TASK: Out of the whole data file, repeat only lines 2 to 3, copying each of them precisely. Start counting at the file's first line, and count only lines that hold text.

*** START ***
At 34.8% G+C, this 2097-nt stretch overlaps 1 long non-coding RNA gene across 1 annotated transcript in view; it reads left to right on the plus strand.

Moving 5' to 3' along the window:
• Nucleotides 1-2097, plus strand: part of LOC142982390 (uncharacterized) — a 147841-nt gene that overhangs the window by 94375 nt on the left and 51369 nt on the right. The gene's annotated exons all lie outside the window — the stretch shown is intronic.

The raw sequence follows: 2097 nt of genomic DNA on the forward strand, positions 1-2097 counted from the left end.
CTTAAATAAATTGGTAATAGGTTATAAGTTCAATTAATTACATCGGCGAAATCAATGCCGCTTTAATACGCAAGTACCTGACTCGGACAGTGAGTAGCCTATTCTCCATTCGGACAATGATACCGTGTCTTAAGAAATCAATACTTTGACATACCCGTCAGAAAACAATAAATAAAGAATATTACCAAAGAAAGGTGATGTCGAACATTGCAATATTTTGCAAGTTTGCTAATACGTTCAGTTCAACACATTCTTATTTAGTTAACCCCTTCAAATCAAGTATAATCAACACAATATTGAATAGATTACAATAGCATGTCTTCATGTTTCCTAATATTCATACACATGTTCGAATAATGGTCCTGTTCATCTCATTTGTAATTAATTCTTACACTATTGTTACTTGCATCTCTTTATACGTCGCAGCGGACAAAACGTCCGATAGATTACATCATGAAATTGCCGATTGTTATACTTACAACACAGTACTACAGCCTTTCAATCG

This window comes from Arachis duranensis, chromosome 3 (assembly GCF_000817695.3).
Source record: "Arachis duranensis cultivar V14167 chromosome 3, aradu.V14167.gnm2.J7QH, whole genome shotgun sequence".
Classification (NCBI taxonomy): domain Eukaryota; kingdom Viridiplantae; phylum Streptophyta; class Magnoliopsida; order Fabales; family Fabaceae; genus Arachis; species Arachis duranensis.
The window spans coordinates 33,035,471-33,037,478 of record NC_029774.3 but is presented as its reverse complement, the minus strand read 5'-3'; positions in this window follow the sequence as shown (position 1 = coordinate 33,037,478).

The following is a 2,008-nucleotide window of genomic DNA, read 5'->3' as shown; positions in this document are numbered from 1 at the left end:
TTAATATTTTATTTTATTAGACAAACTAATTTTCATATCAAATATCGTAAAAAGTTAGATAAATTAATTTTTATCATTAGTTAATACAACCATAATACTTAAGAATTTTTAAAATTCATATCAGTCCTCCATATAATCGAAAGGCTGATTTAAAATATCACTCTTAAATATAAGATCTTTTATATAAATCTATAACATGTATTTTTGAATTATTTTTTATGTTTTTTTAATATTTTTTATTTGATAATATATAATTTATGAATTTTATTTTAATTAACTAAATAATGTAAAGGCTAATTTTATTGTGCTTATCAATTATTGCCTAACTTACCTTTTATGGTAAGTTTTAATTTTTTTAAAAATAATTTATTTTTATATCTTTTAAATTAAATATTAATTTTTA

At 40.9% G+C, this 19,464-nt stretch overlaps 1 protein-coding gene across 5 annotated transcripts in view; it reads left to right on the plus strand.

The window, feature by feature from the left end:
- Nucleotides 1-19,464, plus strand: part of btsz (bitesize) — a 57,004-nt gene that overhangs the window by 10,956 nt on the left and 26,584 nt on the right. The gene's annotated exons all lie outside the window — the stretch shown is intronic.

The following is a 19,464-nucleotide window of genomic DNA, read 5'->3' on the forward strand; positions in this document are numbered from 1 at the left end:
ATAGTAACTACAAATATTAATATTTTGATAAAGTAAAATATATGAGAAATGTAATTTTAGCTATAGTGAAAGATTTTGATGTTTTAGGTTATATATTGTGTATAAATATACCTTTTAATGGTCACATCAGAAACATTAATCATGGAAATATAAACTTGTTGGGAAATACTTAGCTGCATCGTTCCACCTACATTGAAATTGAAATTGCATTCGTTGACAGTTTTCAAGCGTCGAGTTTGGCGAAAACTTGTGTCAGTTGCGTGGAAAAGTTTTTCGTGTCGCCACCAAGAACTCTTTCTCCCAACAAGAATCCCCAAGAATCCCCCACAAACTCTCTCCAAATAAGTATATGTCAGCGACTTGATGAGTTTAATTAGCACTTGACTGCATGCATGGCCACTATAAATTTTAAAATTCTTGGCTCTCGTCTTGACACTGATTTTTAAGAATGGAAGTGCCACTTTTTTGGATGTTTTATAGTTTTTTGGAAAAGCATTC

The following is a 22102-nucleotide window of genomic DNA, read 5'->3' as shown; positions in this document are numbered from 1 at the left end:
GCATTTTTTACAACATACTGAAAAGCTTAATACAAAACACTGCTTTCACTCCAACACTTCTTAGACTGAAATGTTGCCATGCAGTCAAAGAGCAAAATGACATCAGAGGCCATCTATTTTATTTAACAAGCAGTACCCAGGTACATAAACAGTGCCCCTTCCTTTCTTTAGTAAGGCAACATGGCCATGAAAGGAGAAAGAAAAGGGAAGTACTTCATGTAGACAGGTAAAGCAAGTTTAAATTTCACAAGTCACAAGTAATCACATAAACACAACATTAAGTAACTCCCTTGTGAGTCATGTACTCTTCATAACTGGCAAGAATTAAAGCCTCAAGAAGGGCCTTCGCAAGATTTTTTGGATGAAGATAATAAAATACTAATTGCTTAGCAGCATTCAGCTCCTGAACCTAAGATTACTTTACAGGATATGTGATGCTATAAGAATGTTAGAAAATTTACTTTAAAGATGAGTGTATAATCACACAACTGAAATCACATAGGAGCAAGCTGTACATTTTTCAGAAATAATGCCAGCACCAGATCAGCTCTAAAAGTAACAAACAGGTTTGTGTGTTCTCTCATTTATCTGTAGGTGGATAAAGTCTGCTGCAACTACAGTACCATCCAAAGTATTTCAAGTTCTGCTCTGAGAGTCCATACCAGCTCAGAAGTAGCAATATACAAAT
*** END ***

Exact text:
Moving 5' to 3' along the window:
• Nucleotides 1-2097, plus strand: part of LOC142982390 (uncharacterized) — a 147841-nt gene that overhangs the window by 94375 nt on the left and 51369 nt on the right. The gene's annotated exons all lie outside the window — the stretch shown is intronic.